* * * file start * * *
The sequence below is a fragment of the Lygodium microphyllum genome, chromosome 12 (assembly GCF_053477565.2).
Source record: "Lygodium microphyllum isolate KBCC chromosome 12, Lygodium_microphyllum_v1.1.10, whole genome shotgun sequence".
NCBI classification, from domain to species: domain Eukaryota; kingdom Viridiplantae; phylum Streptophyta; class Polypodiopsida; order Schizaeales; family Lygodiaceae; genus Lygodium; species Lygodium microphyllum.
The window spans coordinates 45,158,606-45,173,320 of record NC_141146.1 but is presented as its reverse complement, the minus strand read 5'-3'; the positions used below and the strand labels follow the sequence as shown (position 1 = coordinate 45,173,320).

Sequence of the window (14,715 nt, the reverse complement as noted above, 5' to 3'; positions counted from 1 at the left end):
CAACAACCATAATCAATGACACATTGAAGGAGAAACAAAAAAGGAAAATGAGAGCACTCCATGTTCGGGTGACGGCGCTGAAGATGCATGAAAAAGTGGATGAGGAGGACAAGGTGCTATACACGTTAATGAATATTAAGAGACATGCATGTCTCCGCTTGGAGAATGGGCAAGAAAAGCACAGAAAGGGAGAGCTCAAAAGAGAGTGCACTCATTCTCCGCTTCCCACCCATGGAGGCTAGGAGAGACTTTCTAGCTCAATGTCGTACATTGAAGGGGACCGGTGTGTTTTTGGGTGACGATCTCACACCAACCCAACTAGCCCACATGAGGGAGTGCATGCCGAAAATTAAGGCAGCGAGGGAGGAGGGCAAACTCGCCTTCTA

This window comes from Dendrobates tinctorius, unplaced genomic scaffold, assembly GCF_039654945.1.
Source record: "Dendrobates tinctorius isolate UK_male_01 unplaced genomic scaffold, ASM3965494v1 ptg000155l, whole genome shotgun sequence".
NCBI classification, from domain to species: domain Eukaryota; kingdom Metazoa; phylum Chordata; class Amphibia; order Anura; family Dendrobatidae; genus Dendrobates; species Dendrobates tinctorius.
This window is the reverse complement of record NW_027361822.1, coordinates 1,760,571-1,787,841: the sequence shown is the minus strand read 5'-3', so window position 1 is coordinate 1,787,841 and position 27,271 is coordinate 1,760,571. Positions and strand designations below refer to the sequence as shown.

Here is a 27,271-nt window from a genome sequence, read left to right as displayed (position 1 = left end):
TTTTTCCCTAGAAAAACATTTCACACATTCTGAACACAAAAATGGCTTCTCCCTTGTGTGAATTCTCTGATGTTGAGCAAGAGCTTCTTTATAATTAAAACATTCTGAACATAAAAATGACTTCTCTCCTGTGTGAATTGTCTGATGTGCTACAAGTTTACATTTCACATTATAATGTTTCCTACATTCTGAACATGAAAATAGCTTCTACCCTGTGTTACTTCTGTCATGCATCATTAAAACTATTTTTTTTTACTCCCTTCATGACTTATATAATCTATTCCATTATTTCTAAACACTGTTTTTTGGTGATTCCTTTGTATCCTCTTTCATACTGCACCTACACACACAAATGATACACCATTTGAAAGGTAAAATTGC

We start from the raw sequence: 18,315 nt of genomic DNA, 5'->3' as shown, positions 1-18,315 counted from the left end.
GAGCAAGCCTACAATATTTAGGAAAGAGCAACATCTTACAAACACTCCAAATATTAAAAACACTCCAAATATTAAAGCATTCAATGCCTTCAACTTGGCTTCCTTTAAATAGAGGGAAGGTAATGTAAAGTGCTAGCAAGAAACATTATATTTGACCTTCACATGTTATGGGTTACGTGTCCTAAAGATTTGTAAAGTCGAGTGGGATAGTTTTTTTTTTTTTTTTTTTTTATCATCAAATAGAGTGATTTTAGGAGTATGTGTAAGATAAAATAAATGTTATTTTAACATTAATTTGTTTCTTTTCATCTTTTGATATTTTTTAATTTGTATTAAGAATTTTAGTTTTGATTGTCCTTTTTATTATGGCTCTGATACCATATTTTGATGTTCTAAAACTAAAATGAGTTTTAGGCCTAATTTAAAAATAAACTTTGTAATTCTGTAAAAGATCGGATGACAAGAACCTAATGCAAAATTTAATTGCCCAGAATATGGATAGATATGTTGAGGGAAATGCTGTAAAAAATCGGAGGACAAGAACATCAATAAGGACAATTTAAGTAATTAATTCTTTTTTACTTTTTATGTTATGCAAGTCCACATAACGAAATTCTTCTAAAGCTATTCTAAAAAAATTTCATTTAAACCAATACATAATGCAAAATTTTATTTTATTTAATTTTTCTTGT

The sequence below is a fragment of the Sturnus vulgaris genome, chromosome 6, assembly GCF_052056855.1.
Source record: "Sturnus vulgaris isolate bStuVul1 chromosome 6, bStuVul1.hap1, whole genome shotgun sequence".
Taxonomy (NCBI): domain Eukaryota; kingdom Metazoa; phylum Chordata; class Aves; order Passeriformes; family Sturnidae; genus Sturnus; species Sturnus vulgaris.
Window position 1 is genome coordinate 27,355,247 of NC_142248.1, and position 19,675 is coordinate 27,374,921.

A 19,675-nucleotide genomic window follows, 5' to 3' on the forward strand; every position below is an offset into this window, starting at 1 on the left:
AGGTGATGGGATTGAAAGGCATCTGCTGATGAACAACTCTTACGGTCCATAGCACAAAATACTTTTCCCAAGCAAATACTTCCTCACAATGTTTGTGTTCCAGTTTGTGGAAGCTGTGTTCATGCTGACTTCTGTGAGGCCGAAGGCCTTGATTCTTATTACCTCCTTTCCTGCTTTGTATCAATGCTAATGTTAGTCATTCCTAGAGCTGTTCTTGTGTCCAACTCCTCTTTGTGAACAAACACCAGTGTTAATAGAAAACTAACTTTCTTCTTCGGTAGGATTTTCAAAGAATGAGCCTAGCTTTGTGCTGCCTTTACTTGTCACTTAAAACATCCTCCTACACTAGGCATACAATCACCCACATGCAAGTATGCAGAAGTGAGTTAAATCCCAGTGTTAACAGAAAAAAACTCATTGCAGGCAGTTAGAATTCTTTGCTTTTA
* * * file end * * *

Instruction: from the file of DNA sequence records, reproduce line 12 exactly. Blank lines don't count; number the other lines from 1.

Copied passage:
TTTTTCCCTAGAAAAACATTTCACACATTCTGAACACAAAAATGGCTTCTCCCTTGTGTGAATTCTCTGATGTTGAGCAAGAGCTTCTTTATAATTAAAACATTCTGAACATAAAAATGACTTCTCTCCTGTGTGAATTGTCTGATGTGCTACAAGTTTACATTTCACATTATAATGTTTCCTACATTCTGAACATGAAAATAGCTTCTACCCTGTGTTACTTCTGTCATGCATCATTAAAACTATTTTTTTTTACTCCCTTCATGACTTATATAATCTATTCCATTATTTCTAAACACTGTTTTTTGGTGATTCCTTTGTATCCTCTTTCATACTGCACCTACACACACAAATGATACACCATTTGAAAGGTAAAATTGC